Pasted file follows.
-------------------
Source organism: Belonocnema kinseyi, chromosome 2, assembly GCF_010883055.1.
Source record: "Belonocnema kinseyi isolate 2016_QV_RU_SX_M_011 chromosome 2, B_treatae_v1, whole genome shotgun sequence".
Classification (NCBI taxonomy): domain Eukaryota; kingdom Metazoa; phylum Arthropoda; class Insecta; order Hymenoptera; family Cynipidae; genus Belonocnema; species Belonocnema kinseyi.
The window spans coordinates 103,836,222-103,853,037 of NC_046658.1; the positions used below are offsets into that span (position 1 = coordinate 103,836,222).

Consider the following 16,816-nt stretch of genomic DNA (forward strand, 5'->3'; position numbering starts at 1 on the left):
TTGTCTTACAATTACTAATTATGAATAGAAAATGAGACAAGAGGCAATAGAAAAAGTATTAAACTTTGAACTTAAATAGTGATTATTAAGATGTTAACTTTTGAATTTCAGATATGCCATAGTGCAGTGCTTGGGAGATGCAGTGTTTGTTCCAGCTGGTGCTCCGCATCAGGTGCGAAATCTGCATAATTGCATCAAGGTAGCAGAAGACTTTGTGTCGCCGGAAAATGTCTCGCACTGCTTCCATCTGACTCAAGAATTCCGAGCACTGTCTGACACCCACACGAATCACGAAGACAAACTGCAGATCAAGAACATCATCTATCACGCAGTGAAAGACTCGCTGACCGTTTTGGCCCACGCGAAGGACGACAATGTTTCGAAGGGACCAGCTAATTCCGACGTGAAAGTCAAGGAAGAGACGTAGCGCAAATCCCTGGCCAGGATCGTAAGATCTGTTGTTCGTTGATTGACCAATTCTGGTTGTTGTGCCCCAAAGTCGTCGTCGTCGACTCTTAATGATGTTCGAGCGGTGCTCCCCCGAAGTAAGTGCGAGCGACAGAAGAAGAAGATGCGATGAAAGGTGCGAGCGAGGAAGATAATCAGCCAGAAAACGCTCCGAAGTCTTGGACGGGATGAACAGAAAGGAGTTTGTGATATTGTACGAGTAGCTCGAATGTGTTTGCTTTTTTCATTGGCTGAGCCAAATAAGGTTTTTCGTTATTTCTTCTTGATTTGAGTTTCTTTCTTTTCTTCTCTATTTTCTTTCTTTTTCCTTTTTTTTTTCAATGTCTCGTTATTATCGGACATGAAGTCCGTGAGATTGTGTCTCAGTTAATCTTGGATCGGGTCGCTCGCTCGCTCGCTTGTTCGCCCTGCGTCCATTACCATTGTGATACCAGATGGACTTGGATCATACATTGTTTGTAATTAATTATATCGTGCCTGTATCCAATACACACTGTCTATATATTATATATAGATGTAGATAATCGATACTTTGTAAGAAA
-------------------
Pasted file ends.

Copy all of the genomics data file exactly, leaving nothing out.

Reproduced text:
Source organism: Belonocnema kinseyi, chromosome 2, assembly GCF_010883055.1.
Source record: "Belonocnema kinseyi isolate 2016_QV_RU_SX_M_011 chromosome 2, B_treatae_v1, whole genome shotgun sequence".
Classification (NCBI taxonomy): domain Eukaryota; kingdom Metazoa; phylum Arthropoda; class Insecta; order Hymenoptera; family Cynipidae; genus Belonocnema; species Belonocnema kinseyi.
The window spans coordinates 103,836,222-103,853,037 of NC_046658.1; the positions used below are offsets into that span (position 1 = coordinate 103,836,222).

Consider the following 16,816-nt stretch of genomic DNA (forward strand, 5'->3'; position numbering starts at 1 on the left):
TTGTCTTACAATTACTAATTATGAATAGAAAATGAGACAAGAGGCAATAGAAAAAGTATTAAACTTTGAACTTAAATAGTGATTATTAAGATGTTAACTTTTGAATTTCAGATATGCCATAGTGCAGTGCTTGGGAGATGCAGTGTTTGTTCCAGCTGGTGCTCCGCATCAGGTGCGAAATCTGCATAATTGCATCAAGGTAGCAGAAGACTTTGTGTCGCCGGAAAATGTCTCGCACTGCTTCCATCTGACTCAAGAATTCCGAGCACTGTCTGACACCCACACGAATCACGAAGACAAACTGCAGATCAAGAACATCATCTATCACGCAGTGAAAGACTCGCTGACCGTTTTGGCCCACGCGAAGGACGACAATGTTTCGAAGGGACCAGCTAATTCCGACGTGAAAGTCAAGGAAGAGACGTAGCGCAAATCCCTGGCCAGGATCGTAAGATCTGTTGTTCGTTGATTGACCAATTCTGGTTGTTGTGCCCCAAAGTCGTCGTCGTCGACTCTTAATGATGTTCGAGCGGTGCTCCCCCGAAGTAAGTGCGAGCGACAGAAGAAGAAGATGCGATGAAAGGTGCGAGCGAGGAAGATAATCAGCCAGAAAACGCTCCGAAGTCTTGGACGGGATGAACAGAAAGGAGTTTGTGATATTGTACGAGTAGCTCGAATGTGTTTGCTTTTTTCATTGGCTGAGCCAAATAAGGTTTTTCGTTATTTCTTCTTGATTTGAGTTTCTTTCTTTTCTTCTCTATTTTCTTTCTTTTTCCTTTTTTTTTTCAATGTCTCGTTATTATCGGACATGAAGTCCGTGAGATTGTGTCTCAGTTAATCTTGGATCGGGTCGCTCGCTCGCTCGCTTGTTCGCCCTGCGTCCATTACCATTGTGATACCAGATGGACTTGGATCATACATTGTTTGTAATTAATTATATCGTGCCTGTATCCAATACACACTGTCTATATATTATATATAGATGTAGATAATCGATACTTTGTAAGAAA